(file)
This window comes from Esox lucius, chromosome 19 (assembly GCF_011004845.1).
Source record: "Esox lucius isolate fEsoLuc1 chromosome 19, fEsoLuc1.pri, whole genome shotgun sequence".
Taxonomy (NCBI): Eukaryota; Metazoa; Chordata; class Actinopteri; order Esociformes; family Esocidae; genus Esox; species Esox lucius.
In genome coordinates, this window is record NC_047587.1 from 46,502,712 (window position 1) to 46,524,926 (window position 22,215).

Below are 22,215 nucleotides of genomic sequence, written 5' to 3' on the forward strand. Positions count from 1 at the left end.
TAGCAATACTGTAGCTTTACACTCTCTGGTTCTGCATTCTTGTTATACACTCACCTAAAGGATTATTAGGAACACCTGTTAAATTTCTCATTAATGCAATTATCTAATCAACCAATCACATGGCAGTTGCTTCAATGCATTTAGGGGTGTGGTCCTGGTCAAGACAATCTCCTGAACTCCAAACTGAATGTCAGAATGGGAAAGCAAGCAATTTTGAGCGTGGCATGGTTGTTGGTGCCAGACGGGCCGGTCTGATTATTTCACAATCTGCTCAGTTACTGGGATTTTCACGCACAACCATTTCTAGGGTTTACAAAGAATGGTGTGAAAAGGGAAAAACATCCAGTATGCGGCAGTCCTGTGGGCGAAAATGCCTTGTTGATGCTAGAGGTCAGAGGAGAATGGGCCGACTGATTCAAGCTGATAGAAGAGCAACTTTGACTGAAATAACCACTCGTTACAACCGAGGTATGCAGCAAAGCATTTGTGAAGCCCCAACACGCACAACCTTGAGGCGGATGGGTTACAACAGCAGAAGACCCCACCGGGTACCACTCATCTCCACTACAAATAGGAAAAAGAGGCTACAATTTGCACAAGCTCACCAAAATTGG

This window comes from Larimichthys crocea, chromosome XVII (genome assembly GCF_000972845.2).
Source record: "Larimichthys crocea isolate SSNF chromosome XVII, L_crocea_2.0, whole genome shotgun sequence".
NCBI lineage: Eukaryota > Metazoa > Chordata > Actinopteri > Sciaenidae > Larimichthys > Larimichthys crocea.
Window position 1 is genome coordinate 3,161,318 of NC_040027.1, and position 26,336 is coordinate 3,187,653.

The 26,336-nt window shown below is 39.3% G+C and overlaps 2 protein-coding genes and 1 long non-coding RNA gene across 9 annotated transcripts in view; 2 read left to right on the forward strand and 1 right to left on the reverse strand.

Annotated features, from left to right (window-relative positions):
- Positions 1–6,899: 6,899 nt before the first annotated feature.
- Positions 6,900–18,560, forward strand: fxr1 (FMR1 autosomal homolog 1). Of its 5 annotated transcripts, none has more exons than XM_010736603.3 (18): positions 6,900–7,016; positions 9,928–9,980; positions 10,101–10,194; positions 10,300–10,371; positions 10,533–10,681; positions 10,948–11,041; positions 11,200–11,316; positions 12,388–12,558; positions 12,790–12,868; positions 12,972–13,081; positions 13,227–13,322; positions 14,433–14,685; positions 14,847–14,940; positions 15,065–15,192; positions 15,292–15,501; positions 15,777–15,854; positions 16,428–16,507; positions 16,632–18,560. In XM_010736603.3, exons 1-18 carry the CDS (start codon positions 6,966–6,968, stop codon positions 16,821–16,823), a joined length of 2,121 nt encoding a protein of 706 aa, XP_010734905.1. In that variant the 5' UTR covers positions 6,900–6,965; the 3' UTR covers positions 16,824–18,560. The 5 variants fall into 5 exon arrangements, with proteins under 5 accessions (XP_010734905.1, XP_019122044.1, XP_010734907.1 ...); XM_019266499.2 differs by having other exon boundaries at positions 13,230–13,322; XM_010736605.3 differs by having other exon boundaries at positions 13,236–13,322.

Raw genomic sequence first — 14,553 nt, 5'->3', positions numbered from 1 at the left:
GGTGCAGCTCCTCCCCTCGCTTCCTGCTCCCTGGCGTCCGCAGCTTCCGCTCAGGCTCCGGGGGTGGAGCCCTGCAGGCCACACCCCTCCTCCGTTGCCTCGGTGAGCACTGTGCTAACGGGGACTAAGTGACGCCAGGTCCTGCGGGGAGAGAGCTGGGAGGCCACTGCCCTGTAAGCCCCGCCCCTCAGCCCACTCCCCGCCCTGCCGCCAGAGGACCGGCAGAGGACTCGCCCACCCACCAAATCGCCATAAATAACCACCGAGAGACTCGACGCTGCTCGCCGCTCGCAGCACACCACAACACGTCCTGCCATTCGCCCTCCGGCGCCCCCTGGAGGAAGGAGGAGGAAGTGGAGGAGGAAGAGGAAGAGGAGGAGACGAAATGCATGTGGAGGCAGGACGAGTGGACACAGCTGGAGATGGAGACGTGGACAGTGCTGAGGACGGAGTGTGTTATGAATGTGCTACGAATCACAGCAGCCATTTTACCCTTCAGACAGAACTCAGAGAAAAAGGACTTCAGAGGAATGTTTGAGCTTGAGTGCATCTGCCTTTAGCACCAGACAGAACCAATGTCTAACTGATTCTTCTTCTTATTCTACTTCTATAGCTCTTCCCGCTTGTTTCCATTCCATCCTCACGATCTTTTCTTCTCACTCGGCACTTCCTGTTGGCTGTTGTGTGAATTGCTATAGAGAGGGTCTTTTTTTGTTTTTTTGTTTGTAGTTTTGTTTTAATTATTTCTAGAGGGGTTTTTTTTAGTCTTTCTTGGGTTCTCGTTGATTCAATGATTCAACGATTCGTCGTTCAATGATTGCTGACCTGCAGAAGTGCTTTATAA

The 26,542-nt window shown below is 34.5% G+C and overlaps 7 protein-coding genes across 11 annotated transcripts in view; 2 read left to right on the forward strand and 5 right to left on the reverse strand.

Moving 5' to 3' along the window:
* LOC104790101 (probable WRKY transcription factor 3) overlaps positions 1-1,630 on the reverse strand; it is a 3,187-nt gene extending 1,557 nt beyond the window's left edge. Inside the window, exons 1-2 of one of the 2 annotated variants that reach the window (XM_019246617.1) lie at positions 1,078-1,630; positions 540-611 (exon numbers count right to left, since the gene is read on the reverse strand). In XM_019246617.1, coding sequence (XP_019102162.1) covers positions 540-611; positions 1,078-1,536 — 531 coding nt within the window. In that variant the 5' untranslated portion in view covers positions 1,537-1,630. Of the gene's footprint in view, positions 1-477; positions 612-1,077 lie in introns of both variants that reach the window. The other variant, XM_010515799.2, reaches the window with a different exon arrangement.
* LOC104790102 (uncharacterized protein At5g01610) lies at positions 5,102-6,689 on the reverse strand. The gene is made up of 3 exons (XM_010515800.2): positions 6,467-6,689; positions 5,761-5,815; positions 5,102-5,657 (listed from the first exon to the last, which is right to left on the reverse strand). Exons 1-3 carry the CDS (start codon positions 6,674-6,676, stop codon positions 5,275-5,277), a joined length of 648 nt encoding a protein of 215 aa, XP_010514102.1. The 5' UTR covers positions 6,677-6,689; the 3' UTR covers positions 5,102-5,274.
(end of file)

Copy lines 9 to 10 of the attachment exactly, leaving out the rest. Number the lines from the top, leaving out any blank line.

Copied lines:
NCBI lineage: Eukaryota > Metazoa > Chordata > Actinopteri > Sciaenidae > Larimichthys > Larimichthys crocea.
Window position 1 is genome coordinate 3,161,318 of NC_040027.1, and position 26,336 is coordinate 3,187,653.